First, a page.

Next thing you have to do is to choose the “comment created” trigger in the Send Data tab of WP Webhooks plugin and click on the “Add webhook URL” button.

After that, name the trigger and insert the webhook URL from the Latenode scenario.

And if you click on the “deploy” button (next to “save”), and then “send demo” (actions section of the WH trigger), you’ll see that the connection is already working, nice!

Google Sheets: Add single row

Now, click “add node”, look for Google sheets group, and choose “add single row”.

Sign up with Google to get an authorization token, then select the path of the needed spreadsheet.

The answer for “Does the first row of the sheet have headers?” is “yes”. Then, write “empty” in the “status” field and save the changes.

Google Sheets: Find row

You’ll find this node the same way as a previous one, but now you have to select the “Find row” node.

Choose the same authorization token and the path for your spreadsheet.

In the column section, insert “D”(if you’re using the sheet I’ve provided), and “empty” in value.

Simply saying, this node shows where to insert comment data, “empty” status is a marker.


Before adding the Iterator, run once two Google Sheets nodes that you have to make the data flow.

After that, click “add node” and choose “other tools”. Here you’ll find it.

To set it up, simply place the results object from the previous node in “data to iterate” field. Then run it once and save the changes.

Google Sheets: Update cell x4

At this step, we fill out the cells of the spreadsheet with the name, email and comment of the user, and change “empty” status to “updated”. That’s why 4 nodes are needed.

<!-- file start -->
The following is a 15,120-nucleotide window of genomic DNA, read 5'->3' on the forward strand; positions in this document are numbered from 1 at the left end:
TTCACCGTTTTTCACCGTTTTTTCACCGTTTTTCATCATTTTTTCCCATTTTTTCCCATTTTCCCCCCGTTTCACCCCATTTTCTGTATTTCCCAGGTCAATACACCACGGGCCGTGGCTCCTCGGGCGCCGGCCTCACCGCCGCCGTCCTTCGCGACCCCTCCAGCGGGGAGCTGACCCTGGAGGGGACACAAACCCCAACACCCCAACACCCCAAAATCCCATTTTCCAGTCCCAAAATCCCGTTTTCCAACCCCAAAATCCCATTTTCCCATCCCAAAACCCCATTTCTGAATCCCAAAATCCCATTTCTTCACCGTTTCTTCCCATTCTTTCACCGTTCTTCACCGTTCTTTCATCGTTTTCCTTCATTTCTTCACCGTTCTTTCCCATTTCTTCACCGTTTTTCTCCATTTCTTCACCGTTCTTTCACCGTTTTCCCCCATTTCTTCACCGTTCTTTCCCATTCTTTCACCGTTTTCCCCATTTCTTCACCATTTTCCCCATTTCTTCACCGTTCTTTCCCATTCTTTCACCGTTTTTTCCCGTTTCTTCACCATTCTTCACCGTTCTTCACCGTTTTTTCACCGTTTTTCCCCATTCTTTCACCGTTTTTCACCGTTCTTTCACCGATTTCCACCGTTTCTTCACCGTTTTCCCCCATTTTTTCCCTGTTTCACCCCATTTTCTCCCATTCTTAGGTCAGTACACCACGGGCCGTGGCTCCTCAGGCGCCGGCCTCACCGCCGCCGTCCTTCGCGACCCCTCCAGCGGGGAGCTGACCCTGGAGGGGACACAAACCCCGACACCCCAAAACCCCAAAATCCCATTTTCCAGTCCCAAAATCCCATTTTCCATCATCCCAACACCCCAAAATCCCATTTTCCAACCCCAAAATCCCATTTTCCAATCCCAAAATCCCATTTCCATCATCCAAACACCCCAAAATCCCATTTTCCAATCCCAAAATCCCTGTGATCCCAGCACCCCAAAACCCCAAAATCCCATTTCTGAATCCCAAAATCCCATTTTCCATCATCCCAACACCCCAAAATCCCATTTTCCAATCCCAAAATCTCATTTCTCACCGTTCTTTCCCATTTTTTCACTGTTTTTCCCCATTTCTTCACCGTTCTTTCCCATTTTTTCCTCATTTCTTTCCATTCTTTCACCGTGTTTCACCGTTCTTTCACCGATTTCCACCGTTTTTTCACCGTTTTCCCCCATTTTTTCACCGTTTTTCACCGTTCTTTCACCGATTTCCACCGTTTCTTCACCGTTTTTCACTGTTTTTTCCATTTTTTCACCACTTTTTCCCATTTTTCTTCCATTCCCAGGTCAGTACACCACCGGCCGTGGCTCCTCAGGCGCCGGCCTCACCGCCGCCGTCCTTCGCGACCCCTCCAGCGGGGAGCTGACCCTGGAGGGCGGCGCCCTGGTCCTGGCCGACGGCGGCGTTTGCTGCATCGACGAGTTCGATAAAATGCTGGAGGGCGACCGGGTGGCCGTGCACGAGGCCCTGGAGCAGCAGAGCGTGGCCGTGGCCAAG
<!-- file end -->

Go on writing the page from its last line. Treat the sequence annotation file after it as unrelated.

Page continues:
Click “add node”, then go to google sheets again and pick the “Update cell” node.

Again, insert your authorization token and choose the path of the spreadsheet.

These actions are the same for all 4 nodes, so you can save this one and simply copy it!

To do so, just right-click on the node, then “copy” and paste it anywhere!

Then, connect them to the upper point of the Iterator.

To avoid confusion, rename the nodes to make them look different.

Now, let’s finish them up! Cell & Value for:

  1. Name

Cell: A (googlesheetnumber object from the Iterator)

Value: comment_author object from the webhook trigger

  1. Email

Cell: B (googlesheetnumber object from the Iterator)

Value: comment_author_email object from the webhook trigger

  1. Comment

Cell: C (googlesheetnumber object from the Iterator)

Value: comment_content object from the webhook trigger

  1. Status

Cell: D (googlesheetnumber object from the Iterator)

Value: updated

Don't forget to save the changes!

HTTP request

Wow, the last one! Add node to the right connection point of the iterator, look for “HTTP request” in the app list.

To set it up, you need to put the Webhook action URL from the Receive Data tab of the WP Webhooks plugin. Then go to Webhook actions.

In this case, we’re looking for the “Delete comment” action. To perform this action, you’ll need to modify the URL with &action=delete_comment (check the details) and &comment_id={comment_id object}.

Back to the “HTTP request” node, set the method as GET and save the changes.

And one more thing! If we leave things like that, this scenario will delete every comment.

We have to set up the filter, and that’s how to do it:

Click on the connection between the Iterator and HTTP-request, then “set up filter”.

In the opened window, insert name of the filter in the “Label” field

In “condition” field, put “contains” function from the Operators window, after the first gap put comment_id object from the webhook trigger. And after the semicolon, put “https://”. So every comment that has the beginning of the link gets deleted.

That’s it! Let’s test it out!

Testing out

Let’s leave 2 comments: one with the link and one without, and see how it works.

Both comments are in my Google Spreadsheet now.

And that’s how the scenario reacted:

In case with the comment without the link, the HTTP node wasn’t activated, look:

And the one with the comment:


Well, I guess that’s all for today! I hope this article was helpful for you!

As I promised Here you can copy this scenario as a ready-to-go template, but if you really like automating stuff, you are welcome to our Latenode Discord community, where you can find some help from our growing low-code enthusiast community, our developers, and me!